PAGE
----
So, I try to figure out what AP really wants, make sure that I'm doing a little marketing for them with links whenever I use their material, and I've stopped using their photos in my posts and micro-reviews.
AP's Got Company
The Associated Press isn't the only traditional-media outfit that's having trouble adjusting to the Information Age. RIAA's been shooting itself in the foot (my opinion) with its efforts to ruin that Minnesota woman; and the American movie industry's been doing its part in this apparent mass-suicide of old corporate giants.

Some little time ago, the Motion Picture Association of America asked universities to put spyware on their networks. The MPAA, not unreasonably, was afraid that students were ripping them off by pirating movies. Turns out, the spyware they wanted installed was a pirated copy. (December 13, 2007)
Quote? You Bet I Quote!
This blog is mostly what I call micro-reviews of what I find on the web. I generally lead with my subject's headline and the first two or three paragraphs. Then I talk about what I read, what I think of the article, and my view on the subject of the article.

And, yes: You'll find posts that don't fit that format. If I don't have something to say about an article's subject - or how it's written - I don't say it. Well, sometimes I do, anyway, but that's another topic.

Each time I quote, there's a headline or its equivalent that links back to my source. I put quotes inside quotation marks, and I make any photos I use from other sources - link back to the source.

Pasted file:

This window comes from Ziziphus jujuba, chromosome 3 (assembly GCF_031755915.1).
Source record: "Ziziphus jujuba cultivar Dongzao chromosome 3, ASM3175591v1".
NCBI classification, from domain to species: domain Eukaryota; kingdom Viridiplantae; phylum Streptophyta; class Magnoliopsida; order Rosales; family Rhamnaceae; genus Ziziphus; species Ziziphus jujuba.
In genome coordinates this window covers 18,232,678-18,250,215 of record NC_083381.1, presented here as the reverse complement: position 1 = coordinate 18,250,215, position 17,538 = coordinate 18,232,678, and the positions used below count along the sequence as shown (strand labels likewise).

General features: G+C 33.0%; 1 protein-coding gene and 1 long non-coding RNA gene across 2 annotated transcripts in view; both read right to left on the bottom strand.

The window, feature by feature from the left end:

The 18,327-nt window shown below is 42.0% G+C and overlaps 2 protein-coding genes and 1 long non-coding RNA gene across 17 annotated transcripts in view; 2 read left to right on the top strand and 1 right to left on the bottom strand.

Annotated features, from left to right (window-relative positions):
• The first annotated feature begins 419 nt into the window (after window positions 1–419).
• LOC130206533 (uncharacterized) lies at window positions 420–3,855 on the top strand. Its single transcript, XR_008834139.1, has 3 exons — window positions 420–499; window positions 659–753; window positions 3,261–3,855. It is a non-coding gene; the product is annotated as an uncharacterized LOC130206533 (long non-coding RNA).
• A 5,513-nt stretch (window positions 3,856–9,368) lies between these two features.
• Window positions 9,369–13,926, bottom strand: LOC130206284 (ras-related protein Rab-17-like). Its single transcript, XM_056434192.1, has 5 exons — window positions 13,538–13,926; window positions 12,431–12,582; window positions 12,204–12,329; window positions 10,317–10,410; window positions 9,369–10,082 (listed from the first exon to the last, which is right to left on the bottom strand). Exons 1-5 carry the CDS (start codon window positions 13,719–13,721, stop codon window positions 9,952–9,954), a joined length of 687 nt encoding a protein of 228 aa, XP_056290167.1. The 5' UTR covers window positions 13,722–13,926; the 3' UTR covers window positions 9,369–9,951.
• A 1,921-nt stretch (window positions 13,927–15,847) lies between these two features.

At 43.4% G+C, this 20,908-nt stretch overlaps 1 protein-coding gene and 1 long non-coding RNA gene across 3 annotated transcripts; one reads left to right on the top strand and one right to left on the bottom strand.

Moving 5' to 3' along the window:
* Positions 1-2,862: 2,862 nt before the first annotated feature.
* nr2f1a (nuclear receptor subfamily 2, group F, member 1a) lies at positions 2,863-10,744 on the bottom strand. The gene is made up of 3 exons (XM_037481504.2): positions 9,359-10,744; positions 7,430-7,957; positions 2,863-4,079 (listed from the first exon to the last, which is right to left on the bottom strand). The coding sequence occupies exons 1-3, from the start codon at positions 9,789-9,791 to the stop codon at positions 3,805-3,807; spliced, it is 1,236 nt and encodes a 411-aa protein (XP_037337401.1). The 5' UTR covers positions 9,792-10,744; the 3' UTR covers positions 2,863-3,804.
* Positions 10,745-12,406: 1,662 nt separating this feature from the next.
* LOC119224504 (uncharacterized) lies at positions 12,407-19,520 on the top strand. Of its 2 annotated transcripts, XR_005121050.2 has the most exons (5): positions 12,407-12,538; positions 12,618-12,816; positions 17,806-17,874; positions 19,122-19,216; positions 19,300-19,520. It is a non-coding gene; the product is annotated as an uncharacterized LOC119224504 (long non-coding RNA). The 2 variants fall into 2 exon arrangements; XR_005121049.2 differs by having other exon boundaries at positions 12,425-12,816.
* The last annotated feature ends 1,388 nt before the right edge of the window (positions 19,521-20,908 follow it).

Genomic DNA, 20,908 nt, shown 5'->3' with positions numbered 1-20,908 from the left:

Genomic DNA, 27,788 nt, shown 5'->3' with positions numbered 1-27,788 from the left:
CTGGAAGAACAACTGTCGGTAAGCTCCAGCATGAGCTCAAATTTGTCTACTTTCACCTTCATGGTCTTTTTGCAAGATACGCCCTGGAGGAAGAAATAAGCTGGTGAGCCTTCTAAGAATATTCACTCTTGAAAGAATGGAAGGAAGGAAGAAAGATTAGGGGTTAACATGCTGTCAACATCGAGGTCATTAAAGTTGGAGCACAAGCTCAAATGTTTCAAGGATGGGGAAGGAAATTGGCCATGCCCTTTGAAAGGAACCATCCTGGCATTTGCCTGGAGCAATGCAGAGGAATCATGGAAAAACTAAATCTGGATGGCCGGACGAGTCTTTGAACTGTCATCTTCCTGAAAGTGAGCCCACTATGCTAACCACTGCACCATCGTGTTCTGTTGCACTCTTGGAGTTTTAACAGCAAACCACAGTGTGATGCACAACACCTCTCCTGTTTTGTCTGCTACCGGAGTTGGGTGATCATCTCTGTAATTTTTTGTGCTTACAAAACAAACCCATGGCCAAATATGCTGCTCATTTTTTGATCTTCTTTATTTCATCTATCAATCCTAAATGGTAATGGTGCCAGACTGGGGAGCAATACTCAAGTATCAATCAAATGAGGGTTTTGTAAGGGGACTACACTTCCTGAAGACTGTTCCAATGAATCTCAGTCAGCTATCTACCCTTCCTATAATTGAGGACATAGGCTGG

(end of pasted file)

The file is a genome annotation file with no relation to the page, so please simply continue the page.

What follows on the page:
I figure that outfits that aren't AP won't mind getting the sort of publicity I provide - particularly since I give links back to the sources.

That isn't all that big a deal for me: I got used to attributing sources back in my college days; and it's an easy habit to maintain.
'Everything Should be Free - and I Should Get Paid'
That's a trifle unfair, in some cases. There are, I suppose, people who rip off other people - and don't mind a bit when someone rips them off.

Still, the 'everything should be free' ethic that I first noticed in the sixties seems to be alive and well and living in cyberspace. This post is already long - even by my standards - so I won't start writing about business models, marketing, and the emerging online culture.

I go along with the 'everything should be free' idea to the extent that I doubt I'll ever charge admission for my blogs and websites. Let's get real: who'd pay to take a look at this? Particularly if they didn't know what was here in the first place.

On the other hand, I don't have a problem with having the equivalent of a tip jar on pages. I even ran into a service that calls their donation function a 'tip jar.' But that, again, is another topic.
What If Someone Rips Me Off?
My hat's off to people who go after content thieves like rabid chihuahuas. But I'm a little more laid back.

As I said, I don't have AP's resources: and I'm too busy creating content to spend hours a day chasing down malefactors. Besides, I put links to other relevant pages in my Small World of Websites™ in many of my posts - so if I get ripped off, whoever gets the content will also probably do some of my marketing for me.

I do keep an eye on where my content's showing up online, though. And if you think I'm going to post how I do that in a public forum like this: you're crazier than Dilbert's CEOs.

That's about all I've got to say about intellectual property rights for now: it's been a long journey, from some artist trying to lie his way out of using an AP photo without giving the journalism giant a piece of the action, to why I put so many links in my posts.

Related posts, more-or-less about intellectual property: